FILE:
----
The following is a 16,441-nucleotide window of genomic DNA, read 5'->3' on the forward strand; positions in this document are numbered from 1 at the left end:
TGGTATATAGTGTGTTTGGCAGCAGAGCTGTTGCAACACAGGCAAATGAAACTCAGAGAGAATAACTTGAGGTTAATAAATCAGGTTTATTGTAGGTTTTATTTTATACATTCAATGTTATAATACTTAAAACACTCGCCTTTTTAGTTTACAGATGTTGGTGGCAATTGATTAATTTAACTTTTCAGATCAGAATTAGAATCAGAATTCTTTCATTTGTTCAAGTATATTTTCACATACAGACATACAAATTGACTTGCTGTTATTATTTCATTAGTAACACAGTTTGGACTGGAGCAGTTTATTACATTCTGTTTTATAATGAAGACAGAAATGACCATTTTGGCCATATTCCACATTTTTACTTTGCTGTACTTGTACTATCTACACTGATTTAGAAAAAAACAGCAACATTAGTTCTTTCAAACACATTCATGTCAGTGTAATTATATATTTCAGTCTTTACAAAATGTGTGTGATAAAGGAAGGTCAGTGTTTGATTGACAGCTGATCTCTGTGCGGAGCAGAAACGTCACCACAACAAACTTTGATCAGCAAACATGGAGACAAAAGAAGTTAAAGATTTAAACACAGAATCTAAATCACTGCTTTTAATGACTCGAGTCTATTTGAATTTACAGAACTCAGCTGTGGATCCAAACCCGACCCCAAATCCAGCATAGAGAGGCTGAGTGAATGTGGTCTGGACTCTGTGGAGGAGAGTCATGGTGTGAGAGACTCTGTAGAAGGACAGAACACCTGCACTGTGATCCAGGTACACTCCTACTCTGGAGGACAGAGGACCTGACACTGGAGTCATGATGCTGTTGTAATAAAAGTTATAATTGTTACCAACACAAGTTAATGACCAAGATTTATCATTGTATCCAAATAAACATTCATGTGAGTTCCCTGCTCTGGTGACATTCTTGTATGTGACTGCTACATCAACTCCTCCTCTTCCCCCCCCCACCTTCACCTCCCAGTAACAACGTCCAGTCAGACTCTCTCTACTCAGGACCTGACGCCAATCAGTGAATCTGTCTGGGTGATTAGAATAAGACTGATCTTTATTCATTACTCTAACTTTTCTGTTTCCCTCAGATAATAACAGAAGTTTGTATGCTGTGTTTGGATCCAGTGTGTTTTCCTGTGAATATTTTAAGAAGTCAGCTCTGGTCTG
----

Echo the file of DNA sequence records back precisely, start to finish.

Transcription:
The following is a 16,441-nucleotide window of genomic DNA, read 5'->3' on the forward strand; positions in this document are numbered from 1 at the left end:
TGGTATATAGTGTGTTTGGCAGCAGAGCTGTTGCAACACAGGCAAATGAAACTCAGAGAGAATAACTTGAGGTTAATAAATCAGGTTTATTGTAGGTTTTATTTTATACATTCAATGTTATAATACTTAAAACACTCGCCTTTTTAGTTTACAGATGTTGGTGGCAATTGATTAATTTAACTTTTCAGATCAGAATTAGAATCAGAATTCTTTCATTTGTTCAAGTATATTTTCACATACAGACATACAAATTGACTTGCTGTTATTATTTCATTAGTAACACAGTTTGGACTGGAGCAGTTTATTACATTCTGTTTTATAATGAAGACAGAAATGACCATTTTGGCCATATTCCACATTTTTACTTTGCTGTACTTGTACTATCTACACTGATTTAGAAAAAAACAGCAACATTAGTTCTTTCAAACACATTCATGTCAGTGTAATTATATATTTCAGTCTTTACAAAATGTGTGTGATAAAGGAAGGTCAGTGTTTGATTGACAGCTGATCTCTGTGCGGAGCAGAAACGTCACCACAACAAACTTTGATCAGCAAACATGGAGACAAAAGAAGTTAAAGATTTAAACACAGAATCTAAATCACTGCTTTTAATGACTCGAGTCTATTTGAATTTACAGAACTCAGCTGTGGATCCAAACCCGACCCCAAATCCAGCATAGAGAGGCTGAGTGAATGTGGTCTGGACTCTGTGGAGGAGAGTCATGGTGTGAGAGACTCTGTAGAAGGACAGAACACCTGCACTGTGATCCAGGTACACTCCTACTCTGGAGGACAGAGGACCTGACACTGGAGTCATGATGCTGTTGTAATAAAAGTTATAATTGTTACCAACACAAGTTAATGACCAAGATTTATCATTGTATCCAAATAAACATTCATGTGAGTTCCCTGCTCTGGTGACATTCTTGTATGTGACTGCTACATCAACTCCTCCTCTTCCCCCCCCCACCTTCACCTCCCAGTAACAACGTCCAGTCAGACTCTCTCTACTCAGGACCTGACGCCAATCAGTGAATCTGTCTGGGTGATTAGAATAAGACTGATCTTTATTCATTACTCTAACTTTTCTGTTTCCCTCAGATAATAACAGAAGTTTGTATGCTGTGTTTGGATCCAGTGTGTTTTCCTGTGAATATTTTAAGAAGTCAGCTCTGGTCTG